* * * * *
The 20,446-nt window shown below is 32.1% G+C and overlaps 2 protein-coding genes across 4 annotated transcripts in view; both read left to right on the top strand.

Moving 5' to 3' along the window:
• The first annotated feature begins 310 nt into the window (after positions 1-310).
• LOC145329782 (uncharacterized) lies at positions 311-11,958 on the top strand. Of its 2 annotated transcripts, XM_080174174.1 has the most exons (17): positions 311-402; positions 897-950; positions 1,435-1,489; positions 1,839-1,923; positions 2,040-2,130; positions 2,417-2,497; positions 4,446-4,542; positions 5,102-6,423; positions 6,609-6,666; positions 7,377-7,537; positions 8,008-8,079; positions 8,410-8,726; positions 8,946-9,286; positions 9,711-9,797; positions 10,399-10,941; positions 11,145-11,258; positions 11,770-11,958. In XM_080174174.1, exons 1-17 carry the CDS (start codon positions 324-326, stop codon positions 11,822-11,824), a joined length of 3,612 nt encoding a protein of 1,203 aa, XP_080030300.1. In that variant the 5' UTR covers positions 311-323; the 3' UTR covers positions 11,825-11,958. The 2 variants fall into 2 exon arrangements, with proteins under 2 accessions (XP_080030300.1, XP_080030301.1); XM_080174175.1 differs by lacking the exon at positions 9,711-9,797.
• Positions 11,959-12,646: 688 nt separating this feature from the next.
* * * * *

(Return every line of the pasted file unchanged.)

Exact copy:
The 20,446-nt window shown below is 32.1% G+C and overlaps 2 protein-coding genes across 4 annotated transcripts in view; both read left to right on the top strand.

Moving 5' to 3' along the window:
• The first annotated feature begins 310 nt into the window (after positions 1-310).
• LOC145329782 (uncharacterized) lies at positions 311-11,958 on the top strand. Of its 2 annotated transcripts, XM_080174174.1 has the most exons (17): positions 311-402; positions 897-950; positions 1,435-1,489; positions 1,839-1,923; positions 2,040-2,130; positions 2,417-2,497; positions 4,446-4,542; positions 5,102-6,423; positions 6,609-6,666; positions 7,377-7,537; positions 8,008-8,079; positions 8,410-8,726; positions 8,946-9,286; positions 9,711-9,797; positions 10,399-10,941; positions 11,145-11,258; positions 11,770-11,958. In XM_080174174.1, exons 1-17 carry the CDS (start codon positions 324-326, stop codon positions 11,822-11,824), a joined length of 3,612 nt encoding a protein of 1,203 aa, XP_080030300.1. In that variant the 5' UTR covers positions 311-323; the 3' UTR covers positions 11,825-11,958. The 2 variants fall into 2 exon arrangements, with proteins under 2 accessions (XP_080030300.1, XP_080030301.1); XM_080174175.1 differs by lacking the exon at positions 9,711-9,797.
• Positions 11,959-12,646: 688 nt separating this feature from the next.